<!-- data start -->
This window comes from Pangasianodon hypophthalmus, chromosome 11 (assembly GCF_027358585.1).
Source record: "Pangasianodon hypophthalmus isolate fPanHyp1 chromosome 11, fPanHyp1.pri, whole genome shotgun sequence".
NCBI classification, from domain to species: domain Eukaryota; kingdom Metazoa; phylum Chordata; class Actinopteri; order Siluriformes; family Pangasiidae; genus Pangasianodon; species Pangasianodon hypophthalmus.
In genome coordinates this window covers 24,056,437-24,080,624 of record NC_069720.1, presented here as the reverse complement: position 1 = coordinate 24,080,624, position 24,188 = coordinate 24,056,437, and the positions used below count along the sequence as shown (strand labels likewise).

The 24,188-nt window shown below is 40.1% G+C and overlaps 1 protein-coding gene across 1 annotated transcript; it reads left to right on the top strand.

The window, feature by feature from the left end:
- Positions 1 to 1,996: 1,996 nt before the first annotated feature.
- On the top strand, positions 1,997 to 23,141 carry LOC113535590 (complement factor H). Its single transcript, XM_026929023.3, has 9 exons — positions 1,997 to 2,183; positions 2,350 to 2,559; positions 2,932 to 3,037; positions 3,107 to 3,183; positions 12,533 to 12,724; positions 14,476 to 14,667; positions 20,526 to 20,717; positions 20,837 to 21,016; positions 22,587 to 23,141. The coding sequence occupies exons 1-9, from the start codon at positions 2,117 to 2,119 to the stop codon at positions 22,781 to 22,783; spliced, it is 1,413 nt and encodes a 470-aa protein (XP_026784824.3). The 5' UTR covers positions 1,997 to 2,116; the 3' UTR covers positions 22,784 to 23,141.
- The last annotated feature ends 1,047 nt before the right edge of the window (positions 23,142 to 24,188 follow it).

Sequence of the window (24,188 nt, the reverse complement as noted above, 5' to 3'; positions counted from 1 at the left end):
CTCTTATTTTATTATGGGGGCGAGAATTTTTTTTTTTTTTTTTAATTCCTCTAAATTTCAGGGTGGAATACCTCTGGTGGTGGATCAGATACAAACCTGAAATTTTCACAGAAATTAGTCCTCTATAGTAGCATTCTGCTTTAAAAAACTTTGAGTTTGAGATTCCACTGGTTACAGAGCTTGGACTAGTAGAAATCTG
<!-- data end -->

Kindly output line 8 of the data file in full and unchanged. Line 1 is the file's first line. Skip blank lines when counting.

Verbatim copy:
- On the top strand, positions 1,997 to 23,141 carry LOC113535590 (complement factor H). Its single transcript, XM_026929023.3, has 9 exons — positions 1,997 to 2,183; positions 2,350 to 2,559; positions 2,932 to 3,037; positions 3,107 to 3,183; positions 12,533 to 12,724; positions 14,476 to 14,667; positions 20,526 to 20,717; positions 20,837 to 21,016; positions 22,587 to 23,141. The coding sequence occupies exons 1-9, from the start codon at positions 2,117 to 2,119 to the stop codon at positions 22,781 to 22,783; spliced, it is 1,413 nt and encodes a 470-aa protein (XP_026784824.3). The 5' UTR covers positions 1,997 to 2,116; the 3' UTR covers positions 22,784 to 23,141.